"There's a lot of advantages to Charlotte, but they don't have the local base to fall back on, so they have to constantly incentivize the airline itself to keep flying through there," he said. "They just really have a connectivity that vastly outranks their metropolitan, economic standing."
The merger comes at a critical time for Philadelphia International Airport, which is about to begin a $6.5 billion expansion that includes a runway extension that will allow it to serve the biggest jets currently flying. Officials in Philadelphia have been preparing for the merger for months, getting ready to make a case for the combined airline to move some international air traffic from the American hub at New York's JFK.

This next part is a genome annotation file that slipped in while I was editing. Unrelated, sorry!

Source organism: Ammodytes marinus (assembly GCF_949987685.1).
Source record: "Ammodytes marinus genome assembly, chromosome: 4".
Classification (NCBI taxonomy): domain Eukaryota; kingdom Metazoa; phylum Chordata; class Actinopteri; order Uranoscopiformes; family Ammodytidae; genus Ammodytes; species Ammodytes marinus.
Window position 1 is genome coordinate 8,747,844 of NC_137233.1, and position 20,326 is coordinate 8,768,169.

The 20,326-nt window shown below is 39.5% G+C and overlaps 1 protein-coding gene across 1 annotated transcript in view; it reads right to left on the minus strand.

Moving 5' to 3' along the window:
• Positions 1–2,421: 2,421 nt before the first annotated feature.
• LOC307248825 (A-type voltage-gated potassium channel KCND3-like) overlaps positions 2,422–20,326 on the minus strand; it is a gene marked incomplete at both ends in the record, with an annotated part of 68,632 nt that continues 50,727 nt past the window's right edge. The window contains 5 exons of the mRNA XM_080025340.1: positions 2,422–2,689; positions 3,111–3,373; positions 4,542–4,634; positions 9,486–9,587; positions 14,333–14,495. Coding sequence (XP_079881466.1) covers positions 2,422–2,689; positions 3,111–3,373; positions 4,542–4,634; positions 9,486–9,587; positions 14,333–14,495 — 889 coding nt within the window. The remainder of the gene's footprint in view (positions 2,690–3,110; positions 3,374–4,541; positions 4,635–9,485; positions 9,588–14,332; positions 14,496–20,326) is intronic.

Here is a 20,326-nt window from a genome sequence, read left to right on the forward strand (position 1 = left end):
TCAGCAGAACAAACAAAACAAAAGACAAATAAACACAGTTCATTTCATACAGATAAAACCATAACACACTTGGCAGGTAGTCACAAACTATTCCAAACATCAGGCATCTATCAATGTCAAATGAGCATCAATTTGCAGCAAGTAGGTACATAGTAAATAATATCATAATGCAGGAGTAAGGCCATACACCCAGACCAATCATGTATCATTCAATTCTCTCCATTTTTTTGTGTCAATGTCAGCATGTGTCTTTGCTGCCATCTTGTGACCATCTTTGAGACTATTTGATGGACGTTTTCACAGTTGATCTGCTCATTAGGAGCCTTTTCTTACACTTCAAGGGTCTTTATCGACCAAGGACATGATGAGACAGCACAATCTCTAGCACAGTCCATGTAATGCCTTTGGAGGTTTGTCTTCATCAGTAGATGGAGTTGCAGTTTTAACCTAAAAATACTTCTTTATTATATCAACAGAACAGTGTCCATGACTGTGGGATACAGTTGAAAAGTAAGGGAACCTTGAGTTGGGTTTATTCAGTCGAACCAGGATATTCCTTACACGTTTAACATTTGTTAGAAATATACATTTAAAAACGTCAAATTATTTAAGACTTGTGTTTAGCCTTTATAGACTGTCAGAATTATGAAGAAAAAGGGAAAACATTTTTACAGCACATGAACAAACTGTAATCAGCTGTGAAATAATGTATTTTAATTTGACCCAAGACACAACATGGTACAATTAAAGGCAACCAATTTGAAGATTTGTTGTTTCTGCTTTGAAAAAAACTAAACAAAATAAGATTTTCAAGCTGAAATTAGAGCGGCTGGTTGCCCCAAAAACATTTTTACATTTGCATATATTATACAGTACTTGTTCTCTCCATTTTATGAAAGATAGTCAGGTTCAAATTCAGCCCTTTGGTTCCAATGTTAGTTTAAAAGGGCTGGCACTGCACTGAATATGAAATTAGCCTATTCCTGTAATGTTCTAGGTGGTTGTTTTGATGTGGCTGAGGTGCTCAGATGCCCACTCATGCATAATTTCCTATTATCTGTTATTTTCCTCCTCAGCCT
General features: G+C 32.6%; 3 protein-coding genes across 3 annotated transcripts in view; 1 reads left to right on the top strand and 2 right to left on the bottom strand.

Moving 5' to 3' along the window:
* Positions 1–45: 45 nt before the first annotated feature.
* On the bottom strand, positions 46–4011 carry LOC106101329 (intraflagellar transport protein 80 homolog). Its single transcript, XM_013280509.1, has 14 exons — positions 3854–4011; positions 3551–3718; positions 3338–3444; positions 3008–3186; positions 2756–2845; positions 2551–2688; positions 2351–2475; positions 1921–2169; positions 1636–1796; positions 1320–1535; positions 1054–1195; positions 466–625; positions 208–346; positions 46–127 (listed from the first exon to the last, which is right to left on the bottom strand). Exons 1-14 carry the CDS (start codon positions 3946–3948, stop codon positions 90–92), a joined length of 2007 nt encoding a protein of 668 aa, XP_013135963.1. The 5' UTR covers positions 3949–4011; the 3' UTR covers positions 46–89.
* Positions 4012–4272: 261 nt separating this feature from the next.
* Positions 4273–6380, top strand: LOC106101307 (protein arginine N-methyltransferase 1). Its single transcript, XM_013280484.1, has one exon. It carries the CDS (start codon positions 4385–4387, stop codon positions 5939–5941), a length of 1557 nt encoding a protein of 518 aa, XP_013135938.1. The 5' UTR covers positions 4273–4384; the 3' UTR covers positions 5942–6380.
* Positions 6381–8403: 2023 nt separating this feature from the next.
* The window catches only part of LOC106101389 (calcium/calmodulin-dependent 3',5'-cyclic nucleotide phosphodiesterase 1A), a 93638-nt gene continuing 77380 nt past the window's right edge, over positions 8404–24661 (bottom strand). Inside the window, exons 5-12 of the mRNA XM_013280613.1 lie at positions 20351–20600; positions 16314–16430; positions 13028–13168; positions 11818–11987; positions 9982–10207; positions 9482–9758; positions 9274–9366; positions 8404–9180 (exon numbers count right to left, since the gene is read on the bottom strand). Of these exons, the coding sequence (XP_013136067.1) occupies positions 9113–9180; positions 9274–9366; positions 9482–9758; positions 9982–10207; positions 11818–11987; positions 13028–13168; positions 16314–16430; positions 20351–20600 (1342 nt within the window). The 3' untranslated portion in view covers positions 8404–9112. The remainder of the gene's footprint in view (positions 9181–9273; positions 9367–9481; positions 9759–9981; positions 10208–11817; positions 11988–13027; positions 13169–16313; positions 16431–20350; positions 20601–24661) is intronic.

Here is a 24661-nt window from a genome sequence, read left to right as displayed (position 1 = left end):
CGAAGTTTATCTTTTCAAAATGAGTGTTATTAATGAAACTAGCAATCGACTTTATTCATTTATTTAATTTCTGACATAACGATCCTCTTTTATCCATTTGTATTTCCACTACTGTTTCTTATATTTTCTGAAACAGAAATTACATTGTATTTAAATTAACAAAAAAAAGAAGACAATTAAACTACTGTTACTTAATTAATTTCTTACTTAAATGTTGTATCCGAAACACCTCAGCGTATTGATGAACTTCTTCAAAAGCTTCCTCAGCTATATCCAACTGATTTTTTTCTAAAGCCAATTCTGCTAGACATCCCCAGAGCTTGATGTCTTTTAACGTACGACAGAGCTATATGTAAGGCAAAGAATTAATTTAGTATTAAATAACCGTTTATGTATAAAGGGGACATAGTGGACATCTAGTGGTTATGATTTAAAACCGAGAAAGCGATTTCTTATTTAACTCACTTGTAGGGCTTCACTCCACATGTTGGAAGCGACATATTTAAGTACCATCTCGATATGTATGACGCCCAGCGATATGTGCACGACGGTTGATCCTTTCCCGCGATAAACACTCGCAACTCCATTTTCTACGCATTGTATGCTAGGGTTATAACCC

"If the new airline would place some of those long-haul aircraft into Philadelphia, we might be able to gain access to those markets," airport CEO Mark Gale said.
The new airline will be based in Texas, near American's hub at Dallas-Fort Worth International Airport. That's already a loss for Phoenix, as US Airways was headquartered in suburban Tempe, Ariz.
While Arizona Gov. Jan Brewer says she has assurances from Parker, the US Airways CEO, that the company will keep most of its local jobs, some believe its airport would be downsized if the new airline decided to base its West Coast hub at the nearby and much larger Los Angeles International Airport.
Deborah Ostreicher, the deputy aviation director at Sky Harbor International Airport, said she's confident it can entice the airline to stay with low per passenger fees, more space and a willingness to expand facilities, as well as great weather, which means far fewer delays.
"And if they do cut service in some areas, again we have such a strong market here we're confident that another airline either existing or a new one that maybe hasn't come into the market ... would say, 'That looks like a good profit for us, let's come into Phoenix,'" she said.
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